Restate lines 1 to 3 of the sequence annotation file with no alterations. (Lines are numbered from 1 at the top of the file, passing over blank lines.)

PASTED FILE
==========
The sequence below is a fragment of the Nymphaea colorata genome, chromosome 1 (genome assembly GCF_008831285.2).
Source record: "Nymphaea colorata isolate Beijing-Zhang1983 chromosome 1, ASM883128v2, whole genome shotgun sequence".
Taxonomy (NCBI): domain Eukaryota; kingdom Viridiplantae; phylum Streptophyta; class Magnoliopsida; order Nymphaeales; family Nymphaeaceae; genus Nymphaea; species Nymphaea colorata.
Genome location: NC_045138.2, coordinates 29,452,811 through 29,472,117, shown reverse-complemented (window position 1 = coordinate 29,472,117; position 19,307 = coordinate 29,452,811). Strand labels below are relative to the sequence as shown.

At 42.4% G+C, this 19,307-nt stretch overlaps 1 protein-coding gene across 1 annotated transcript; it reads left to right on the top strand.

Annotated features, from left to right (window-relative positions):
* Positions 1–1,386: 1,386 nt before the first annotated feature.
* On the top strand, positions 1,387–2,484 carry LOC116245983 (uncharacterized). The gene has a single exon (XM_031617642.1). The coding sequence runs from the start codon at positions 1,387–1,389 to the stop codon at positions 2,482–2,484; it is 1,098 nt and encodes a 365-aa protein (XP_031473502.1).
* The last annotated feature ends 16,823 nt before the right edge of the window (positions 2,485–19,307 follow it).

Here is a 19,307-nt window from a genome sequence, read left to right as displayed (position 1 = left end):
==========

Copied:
The sequence below is a fragment of the Nymphaea colorata genome, chromosome 1 (genome assembly GCF_008831285.2).
Source record: "Nymphaea colorata isolate Beijing-Zhang1983 chromosome 1, ASM883128v2, whole genome shotgun sequence".
Taxonomy (NCBI): domain Eukaryota; kingdom Viridiplantae; phylum Streptophyta; class Magnoliopsida; order Nymphaeales; family Nymphaeaceae; genus Nymphaea; species Nymphaea colorata.